I folded the sandwiches in half to help show off the filling, but they can also be rolled up crêpe-style for easy handling on-the-go.
I also made Guyanese Chicken Curry, Galettes Bretonnes, Guacamole, and Gundel Palacsinta (Hungarian Walnut Cream Crêpes with Chocolate Sauce).
The Guyanese Chicken Curry was a new recipe to me. Bite-sized pieces of chicken are simmered with onions and potatoes in a curry garam masala sauce. They are served with homemade Dosti Rotis. This dish is a popular street food and I love how easy it is to put together with only a handful of ingredients.
Galettes Bretonnes is a French buckwheat crepe from Breton. This Galette Complète is filled with ham, an egg, and Gruyère cheese. My crepes came out a little darker than the photo due to the type of buckwheat flour available in America (the European version is lighter), but it was still quite delicious. This was a wonderful way to start the morning.
In addition to the variety of wraps and rolls, Gaitri also has a chapter on accompaniments. I had some extra avocados that needed to be used, so I tried the guacamole. It was delicious and so much better/cheaper than buying from the store. Looking for more ways to use avocados? She also has a recipe for Avocado Salad right next to the guacamole.
Gundel Palacsinta has been on my list for a while and I am so glad I finally tried it. These sweet Hungarian crêpes are filled with a walnut spread with cinnamon and orange, then drizzled with chocolate. I love that Gaitri provided reheating instructions in case you want to make them ahead for an easy breakfast/snack/dessert.
Disclaimer: I received this book from Interlink Books in exchange for my honest review. All comments and opinions are my own.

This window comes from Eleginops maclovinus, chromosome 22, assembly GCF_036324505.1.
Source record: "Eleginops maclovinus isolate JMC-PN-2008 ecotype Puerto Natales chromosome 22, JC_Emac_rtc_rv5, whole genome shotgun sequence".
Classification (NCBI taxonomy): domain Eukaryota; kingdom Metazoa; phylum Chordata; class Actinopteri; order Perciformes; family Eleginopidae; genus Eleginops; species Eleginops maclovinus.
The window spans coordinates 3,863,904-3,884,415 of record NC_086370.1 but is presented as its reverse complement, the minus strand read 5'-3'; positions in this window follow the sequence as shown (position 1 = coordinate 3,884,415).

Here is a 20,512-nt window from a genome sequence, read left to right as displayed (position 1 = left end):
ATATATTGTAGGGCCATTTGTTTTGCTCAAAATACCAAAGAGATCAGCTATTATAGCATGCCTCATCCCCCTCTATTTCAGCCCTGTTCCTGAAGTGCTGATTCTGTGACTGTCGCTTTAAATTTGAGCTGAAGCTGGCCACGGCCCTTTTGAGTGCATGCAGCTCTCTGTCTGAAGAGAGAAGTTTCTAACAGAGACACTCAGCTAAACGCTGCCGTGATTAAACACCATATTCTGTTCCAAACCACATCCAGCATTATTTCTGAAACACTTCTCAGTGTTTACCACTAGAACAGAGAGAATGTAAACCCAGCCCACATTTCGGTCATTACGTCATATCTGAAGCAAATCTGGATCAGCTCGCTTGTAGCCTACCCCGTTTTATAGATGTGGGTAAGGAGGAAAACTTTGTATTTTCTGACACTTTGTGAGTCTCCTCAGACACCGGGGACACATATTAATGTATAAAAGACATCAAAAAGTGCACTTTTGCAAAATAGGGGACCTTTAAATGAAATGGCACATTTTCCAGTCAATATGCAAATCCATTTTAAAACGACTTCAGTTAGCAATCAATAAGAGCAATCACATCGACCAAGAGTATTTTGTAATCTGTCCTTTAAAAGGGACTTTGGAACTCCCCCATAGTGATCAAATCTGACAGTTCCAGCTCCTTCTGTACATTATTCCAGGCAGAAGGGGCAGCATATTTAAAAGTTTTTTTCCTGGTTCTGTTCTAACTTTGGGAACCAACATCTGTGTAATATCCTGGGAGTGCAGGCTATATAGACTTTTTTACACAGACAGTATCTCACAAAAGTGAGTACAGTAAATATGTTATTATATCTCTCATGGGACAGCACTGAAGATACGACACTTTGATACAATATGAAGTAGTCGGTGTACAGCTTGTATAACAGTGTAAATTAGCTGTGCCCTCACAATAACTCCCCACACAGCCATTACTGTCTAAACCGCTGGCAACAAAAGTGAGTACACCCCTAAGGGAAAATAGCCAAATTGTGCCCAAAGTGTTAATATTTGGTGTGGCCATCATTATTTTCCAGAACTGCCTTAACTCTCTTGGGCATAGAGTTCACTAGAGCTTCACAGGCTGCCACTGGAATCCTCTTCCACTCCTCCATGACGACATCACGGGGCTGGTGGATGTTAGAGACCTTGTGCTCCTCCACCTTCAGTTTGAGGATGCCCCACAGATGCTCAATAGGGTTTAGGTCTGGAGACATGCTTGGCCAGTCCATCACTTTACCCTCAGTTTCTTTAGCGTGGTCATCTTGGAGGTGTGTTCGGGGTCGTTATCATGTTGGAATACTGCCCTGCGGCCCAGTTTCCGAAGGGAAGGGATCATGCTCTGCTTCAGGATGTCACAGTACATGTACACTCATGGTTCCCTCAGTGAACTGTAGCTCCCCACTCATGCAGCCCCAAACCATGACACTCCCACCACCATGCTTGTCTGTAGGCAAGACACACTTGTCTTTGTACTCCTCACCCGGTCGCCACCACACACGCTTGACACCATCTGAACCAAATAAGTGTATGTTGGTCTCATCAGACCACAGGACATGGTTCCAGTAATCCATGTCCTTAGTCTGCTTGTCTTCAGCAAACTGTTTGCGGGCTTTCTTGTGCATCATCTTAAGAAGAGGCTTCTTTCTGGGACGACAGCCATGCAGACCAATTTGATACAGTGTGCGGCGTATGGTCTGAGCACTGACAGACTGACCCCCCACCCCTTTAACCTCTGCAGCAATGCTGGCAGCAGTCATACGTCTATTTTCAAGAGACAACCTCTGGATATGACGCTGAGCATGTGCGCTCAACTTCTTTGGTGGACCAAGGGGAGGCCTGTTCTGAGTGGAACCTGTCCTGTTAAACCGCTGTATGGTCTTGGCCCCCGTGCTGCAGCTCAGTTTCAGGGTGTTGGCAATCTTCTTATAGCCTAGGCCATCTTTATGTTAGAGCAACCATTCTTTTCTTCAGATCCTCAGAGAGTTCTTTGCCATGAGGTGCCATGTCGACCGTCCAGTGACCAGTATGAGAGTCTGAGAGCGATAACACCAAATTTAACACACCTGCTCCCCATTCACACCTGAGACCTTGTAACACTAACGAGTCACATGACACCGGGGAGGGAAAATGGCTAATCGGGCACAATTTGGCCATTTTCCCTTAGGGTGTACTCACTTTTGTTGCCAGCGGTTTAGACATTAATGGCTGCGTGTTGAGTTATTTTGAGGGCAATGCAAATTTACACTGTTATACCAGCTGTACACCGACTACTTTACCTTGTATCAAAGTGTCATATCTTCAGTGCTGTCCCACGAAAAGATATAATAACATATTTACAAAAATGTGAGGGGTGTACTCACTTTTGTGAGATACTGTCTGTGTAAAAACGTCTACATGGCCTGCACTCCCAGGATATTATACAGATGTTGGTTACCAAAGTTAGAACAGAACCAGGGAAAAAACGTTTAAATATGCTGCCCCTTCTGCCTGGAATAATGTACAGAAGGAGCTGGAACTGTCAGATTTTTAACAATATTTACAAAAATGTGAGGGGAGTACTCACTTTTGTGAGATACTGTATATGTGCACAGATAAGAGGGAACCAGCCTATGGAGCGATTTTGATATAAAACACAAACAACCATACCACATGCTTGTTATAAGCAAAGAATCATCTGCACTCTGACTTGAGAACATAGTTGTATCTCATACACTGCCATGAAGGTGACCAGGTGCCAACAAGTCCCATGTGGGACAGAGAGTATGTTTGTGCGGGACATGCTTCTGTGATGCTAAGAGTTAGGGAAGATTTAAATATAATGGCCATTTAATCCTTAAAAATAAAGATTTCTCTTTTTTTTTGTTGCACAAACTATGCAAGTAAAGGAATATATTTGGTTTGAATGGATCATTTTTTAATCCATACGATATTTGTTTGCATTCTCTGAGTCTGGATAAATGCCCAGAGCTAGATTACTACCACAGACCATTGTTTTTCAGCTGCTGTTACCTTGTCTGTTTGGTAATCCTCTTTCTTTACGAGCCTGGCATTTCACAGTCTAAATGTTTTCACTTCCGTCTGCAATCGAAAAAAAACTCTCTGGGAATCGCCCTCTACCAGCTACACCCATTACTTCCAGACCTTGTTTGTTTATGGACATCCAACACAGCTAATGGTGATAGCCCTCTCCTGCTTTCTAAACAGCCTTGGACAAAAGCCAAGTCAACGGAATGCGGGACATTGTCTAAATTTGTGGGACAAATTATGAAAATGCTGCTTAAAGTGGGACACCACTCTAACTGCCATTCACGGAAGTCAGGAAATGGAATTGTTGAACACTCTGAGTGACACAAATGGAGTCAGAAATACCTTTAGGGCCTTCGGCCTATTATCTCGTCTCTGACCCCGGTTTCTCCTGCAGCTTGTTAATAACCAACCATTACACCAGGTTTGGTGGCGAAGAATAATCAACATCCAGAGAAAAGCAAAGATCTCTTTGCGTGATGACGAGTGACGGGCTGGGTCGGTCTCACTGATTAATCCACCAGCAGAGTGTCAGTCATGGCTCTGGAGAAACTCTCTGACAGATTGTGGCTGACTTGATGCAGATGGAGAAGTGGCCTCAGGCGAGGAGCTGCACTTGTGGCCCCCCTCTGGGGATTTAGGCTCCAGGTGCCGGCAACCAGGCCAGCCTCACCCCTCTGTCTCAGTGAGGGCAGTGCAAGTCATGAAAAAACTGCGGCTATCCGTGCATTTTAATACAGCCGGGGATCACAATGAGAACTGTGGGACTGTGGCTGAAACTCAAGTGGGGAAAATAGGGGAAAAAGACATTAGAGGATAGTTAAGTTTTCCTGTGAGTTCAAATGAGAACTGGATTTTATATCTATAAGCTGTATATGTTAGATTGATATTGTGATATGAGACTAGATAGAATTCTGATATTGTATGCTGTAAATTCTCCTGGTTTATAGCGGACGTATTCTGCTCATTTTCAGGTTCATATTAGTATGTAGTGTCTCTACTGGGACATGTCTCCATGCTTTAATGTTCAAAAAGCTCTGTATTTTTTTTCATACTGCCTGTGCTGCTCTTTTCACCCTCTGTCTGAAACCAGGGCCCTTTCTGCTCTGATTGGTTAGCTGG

Paratha Egg Sandwich
Adapted from Wrapped
1 3/4 cups all-purpose flour
1/2 teaspoon granulated sugar
1 teaspoon baking powder
2/3 cup lukewarm water, as needed
2 teaspoons vegetable oil, plus extra for oiling
4 tablespoons melted ghee, butter, or neutral oil
Vegetable oil for cooking
4 eggs, divided
Salt to taste
Turmeric to taste
Ground cumin to taste
Freshly ground black pepper
2-4 green chilies, thinly sliced, divided
1 large onion, finely chopped, divided
1/4 cup fresh cilantro, roughly chopped, divided
To make the parathas: In a large bowl, combine the flour, sugar, and baking powder. Mix in the water and vegetable oil until a soft dough comes together. Cover with plastic or a damp cloth and let rest for at least 30 minutes.
On a lightly floured surface, lightly knead the dough and divide into 4 equal pieces. Roll a piece into a rectangle about 12×5 inches. Brush with ghee and sprinkle with flour. Roll up long end to long end, then shape into a coil, tucking the end under the bottom. Place on an oiled plate and repeat with remaining pieces. Cover lightly and allow to rest for 30 minutes.
Cover a plate with a towel and place a large pan over medium heat.
On a lightly floured surface, roll a spiral of dough into a thin circle about 8 1/2 inches wide. Place on the heated pan and brush the top with ghee. Once bubbles begin to form and the bottom is golden in spots, flip and cook the other side for another minute. Be careful not to overcook or they will harden. Transfer to a cloth and punch lightly with your fist to help loosen the layers before placing on towel lined plate. Repeat with remaining spirals of dough.
Cover to keep warm while the eggs are prepared.
To make the sandwiches: Place a large pan over medium heat and drizzle with a little oil.
In a small bowl, whisk one egg with salt and pepper to taste, 1/8-1/4 teaspoon turmeric, and 1/8-1/4 teaspoon cumin. Stir in 1/4 of the sliced chilies, onion, and cilantro.
Pour the egg into the heated pan, tilting to spread it. Cook until set and golden on the bottom, then flip and cook until golden on other side.
Place on warm paratha and repeat with remaining eggs and ingredients. Roll up the parathas filled with the egg omelet and serve immediately.